Today the requirements for the quality of heavy section castings are increasing very rapidly. At the Voest Alpine Stahl Linz Foundry, they manufacture castings for steam turbines in the 1-60 t weight range. Figure 1 shows the main sequences in the flow of production of heavy steel castings for power engineering. After design of casting technology, pattern making and molding, the existence of the product starts with the melting and pouring process. As castings in such dimensions must not have defects which result in scrap, the pouring and solidification process is simulated in computer software during the design phase, in order to locate critical sections for shrinkage (see Figure 2).
Figure 1: Typical manufacturing plan for heavy steel castings
Figure 2: Simulation of solidification of a VHP-Casing and a valve casing, later welded together (G-X 12 CrMoWVNbN 10 1 1)
After the time of solidification (approx. 2 weeks) has passed, the casting is shaken out. The handling of the casting in this condition is absolutely critical, because the cast microstructure is highly brittle. Therefore an annealing treatment is necessary for the casting, to stand the high thermal stresses during riser burning. The temperature range in which riser burning is performed, is also critical, as the stresses from the different temperature gradients and the changes in wall thickness in different sections should not be added to the stresses from transformation of the microstructure.
A quality heat treatment is the most important sequence besides the chemical composition, to obtain the required microstructure and mechanical properties, as a basis for creep strength. After pre machining, the casting is examined by non- destructive testing methods (magnetic particle, ultrasonic and radiographic). All indications which do not meet the applied acceptance standard have to be removed by grinding and arc air burning. After magnetic particle testing of the excavations, these are welded, followed by a stress-relief cycle.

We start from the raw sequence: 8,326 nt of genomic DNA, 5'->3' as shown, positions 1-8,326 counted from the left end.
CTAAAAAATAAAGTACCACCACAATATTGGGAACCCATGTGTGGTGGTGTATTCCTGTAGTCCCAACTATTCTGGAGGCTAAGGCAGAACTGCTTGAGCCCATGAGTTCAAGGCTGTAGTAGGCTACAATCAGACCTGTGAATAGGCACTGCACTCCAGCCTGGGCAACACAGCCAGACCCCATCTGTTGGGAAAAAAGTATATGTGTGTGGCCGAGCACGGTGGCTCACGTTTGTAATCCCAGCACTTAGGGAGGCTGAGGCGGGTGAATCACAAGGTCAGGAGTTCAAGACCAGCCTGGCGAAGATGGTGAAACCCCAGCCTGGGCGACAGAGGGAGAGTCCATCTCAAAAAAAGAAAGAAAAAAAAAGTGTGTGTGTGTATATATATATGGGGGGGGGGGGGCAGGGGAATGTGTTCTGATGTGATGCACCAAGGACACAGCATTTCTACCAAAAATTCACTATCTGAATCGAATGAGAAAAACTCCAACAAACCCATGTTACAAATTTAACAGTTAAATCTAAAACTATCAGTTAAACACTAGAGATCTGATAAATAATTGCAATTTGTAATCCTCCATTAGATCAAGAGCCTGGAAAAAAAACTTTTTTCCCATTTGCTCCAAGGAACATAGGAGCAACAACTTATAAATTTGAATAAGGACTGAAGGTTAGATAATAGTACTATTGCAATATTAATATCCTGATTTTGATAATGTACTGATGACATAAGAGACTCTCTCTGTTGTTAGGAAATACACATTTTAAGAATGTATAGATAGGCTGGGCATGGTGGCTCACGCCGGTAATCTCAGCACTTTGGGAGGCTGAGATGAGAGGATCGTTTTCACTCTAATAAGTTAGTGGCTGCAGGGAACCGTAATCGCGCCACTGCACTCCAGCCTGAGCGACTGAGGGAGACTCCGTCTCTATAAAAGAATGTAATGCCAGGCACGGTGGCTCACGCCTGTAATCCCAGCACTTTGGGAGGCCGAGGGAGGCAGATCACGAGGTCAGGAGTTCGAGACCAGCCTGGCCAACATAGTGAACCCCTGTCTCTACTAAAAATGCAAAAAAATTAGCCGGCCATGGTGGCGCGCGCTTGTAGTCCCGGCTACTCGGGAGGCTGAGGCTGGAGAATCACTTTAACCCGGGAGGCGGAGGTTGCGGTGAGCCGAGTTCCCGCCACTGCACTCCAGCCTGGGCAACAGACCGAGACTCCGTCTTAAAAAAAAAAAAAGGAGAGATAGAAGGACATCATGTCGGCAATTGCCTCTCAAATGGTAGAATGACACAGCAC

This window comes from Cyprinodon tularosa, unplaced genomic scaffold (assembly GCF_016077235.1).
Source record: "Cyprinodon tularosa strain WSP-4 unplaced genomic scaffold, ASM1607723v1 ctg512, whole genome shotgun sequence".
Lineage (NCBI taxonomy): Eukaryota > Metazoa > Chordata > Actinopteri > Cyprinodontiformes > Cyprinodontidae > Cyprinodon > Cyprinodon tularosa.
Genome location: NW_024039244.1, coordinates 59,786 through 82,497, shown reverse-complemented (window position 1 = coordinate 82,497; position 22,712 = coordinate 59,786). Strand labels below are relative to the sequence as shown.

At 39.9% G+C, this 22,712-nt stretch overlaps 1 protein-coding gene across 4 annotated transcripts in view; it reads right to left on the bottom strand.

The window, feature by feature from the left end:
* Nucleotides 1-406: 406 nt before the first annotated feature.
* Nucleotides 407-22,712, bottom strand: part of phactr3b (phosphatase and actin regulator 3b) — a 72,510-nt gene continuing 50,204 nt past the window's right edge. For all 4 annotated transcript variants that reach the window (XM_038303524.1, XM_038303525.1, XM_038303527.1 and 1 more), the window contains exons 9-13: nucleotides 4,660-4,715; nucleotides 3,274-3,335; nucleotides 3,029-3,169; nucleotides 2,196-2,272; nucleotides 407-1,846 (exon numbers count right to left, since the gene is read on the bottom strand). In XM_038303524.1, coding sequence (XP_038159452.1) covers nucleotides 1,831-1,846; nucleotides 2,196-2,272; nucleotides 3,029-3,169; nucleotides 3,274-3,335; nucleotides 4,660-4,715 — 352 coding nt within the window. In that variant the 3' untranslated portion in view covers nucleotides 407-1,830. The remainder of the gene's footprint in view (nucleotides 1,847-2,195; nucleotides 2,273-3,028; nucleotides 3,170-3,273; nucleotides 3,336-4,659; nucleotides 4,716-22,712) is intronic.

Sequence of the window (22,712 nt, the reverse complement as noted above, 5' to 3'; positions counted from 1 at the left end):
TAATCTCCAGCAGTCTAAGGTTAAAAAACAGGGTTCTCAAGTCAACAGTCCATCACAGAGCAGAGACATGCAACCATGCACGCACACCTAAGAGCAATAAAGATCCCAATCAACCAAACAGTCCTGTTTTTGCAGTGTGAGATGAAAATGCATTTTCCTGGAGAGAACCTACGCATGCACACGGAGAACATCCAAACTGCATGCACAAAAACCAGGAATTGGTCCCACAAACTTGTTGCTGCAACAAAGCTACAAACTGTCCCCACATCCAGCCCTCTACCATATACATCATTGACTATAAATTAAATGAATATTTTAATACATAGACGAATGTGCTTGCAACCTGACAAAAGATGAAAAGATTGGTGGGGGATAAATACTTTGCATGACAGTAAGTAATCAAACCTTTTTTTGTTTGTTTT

Many dimension control sequences are performed between the main production phases, in order to determine whether the dimensions will become critical for final machining or function. Final non-destructive testing is the last sequence in the foundry, before the casting is sent for final machining.
Steam-turbine casings are massive steel castings that encase the internal stationary and rotating components of the turbine. Casings have two critical functions: (1) containing the steam pressure and (2) maintaining support and alignment of the internal components. Cracking of the casing can lead to steam leaks and, in extreme situations, to bursting. Casing distortion can cause damage by allowing contact between the stationary and rotating parts.
The Doosan’s high pressure Steam Turbine casing is a cast steel structure with a verified design and construction to prevent cracks during the casting. After rough machining, the cast steel is subjected to detailed nondestructive inspections of ultrasonic and radiographic tests. The casing flanges are designed to be relatively thick to prevent steam leakage.
The low pressure exhaust hood and inner casing are fabricated from steel plate. Bolted access covers are easy to inspect the internal steam path components. An expansion joint designed into the crossover pipe decrease thermal stresses and distortions for the exhaust hood, and heat baffles welded on the surface of the inner casing prevents heat deformation. All turbine casings have a bolted horizontal joint flange for relatively easy and quick maintenance.
Figure 3: Steam Turbine Casing, 45 t